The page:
“Twice I’ve had to go up to Las Casitas, at the top of La Vega, in a truck. I hold tight to the railing because I’m scared.”

But how do you do that while carrying several bags of groceries?

“Those up there lend us a hand. I have to make the sacrifice. Otherwise I have to wait a long time at the bus stop and I can’t arrive that late, it’s too dangerous.”

Esperanza González works in downtown Caracas and she’s headed to La Vega parish on a camionetica. The trip takes over 40 minutes. Once she’s in the redoma of La Vega, she takes another bus and that’s another 30 minutes to her house.

But things have been getting worse due to lack of public transport.

Now, if there are no buses, she climbs on a truck that makes the rush-hour trip from the redoma to the top side. This is what they call “perreras” (kennels) in other parts of the country; passengers are literally hanging from the railings and shout “parada” when they approach their stop.

Drivers charge whatever they want for this service.

“The first time, I paid Bs. 300 to go up and Bs. 500 to come back down” Esperanza says, still amazed by the feat. “Imagine how my family in Colombia will look at me when I tell them we’re using kennels.”

“Those up there lend us a hand. I have to make the sacrifice. Otherwise I have to wait a long time at the bus stop and I can’t arrive that late, it’s too dangerous.”

In Caracas, where transport is grouped in five blocks for a total of 327 bus lines, 40,000 units are currently out of order.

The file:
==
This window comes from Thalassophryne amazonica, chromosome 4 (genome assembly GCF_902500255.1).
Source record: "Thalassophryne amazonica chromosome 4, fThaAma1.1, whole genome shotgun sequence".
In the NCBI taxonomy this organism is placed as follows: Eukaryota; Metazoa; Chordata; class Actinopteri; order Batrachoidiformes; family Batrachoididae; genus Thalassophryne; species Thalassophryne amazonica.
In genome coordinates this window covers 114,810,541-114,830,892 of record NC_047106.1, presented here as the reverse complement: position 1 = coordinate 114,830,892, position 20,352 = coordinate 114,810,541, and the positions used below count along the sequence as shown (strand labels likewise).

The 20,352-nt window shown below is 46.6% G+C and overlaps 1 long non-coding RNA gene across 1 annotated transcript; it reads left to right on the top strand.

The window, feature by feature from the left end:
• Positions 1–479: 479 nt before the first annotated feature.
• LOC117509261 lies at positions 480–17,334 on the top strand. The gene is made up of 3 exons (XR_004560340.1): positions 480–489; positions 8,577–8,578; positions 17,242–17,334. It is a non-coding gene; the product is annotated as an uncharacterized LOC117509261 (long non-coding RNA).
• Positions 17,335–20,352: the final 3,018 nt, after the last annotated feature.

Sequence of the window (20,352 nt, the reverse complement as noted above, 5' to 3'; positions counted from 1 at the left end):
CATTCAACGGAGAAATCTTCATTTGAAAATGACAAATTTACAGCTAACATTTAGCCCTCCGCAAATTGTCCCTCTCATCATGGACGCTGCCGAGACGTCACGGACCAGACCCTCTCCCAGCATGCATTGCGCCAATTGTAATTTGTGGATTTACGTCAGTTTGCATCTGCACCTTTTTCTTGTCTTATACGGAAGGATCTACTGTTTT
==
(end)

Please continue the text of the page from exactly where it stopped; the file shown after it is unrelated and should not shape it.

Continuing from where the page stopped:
The causes: scarce and expensive parts for a guild that doesn’t get foreign currency since 2007. In early October, the union warned that over 90% of buses would go on a technical strike and halfway through the month, they announced a fare hike from Bs. 280 to Bs. 700 in some routes, and others may even charge Bs. 1,000.

Bus drivers unilaterally imposed the new fare since the government’s pays no mind to the issue, and it’s passengers who must pay Bs. 2,800 for four bus rides a day, Bs. 14,000 a week and Bs. 56,000 a month. In public transportation only.

Forced to walk

This adjustment won’t solve the crisis, and users see their salaries go down the drain and their shoes damage- if there are no buses or “kennels,” they’re forced to walk to their destinations.

People in low-income areas already making the trip up and down on foot. “I have to take my girl to school, come back home and then pick her up. I spend a lot of time waiting in bus stops and when a car finally arrives, the driver charges whatever he wants. I decided to walk, as long as I feel safe, because that’s another problem.”

Hugo Ocando, representative for the Association of Bus Drivers of Western Caracas, estimated a near 100% service shut down by the end of the year. The government is offering them tires that won’t be enough for the current demand, while they can be found in the black market for more that six million bolívares.

As buses end up in workshops and parking lots, kennels a la cubana, are getting traction in Venezuela’s capital.

Caracas Chronicles is 100% reader-supported. Support independent Venezuelan journalism by making a donation.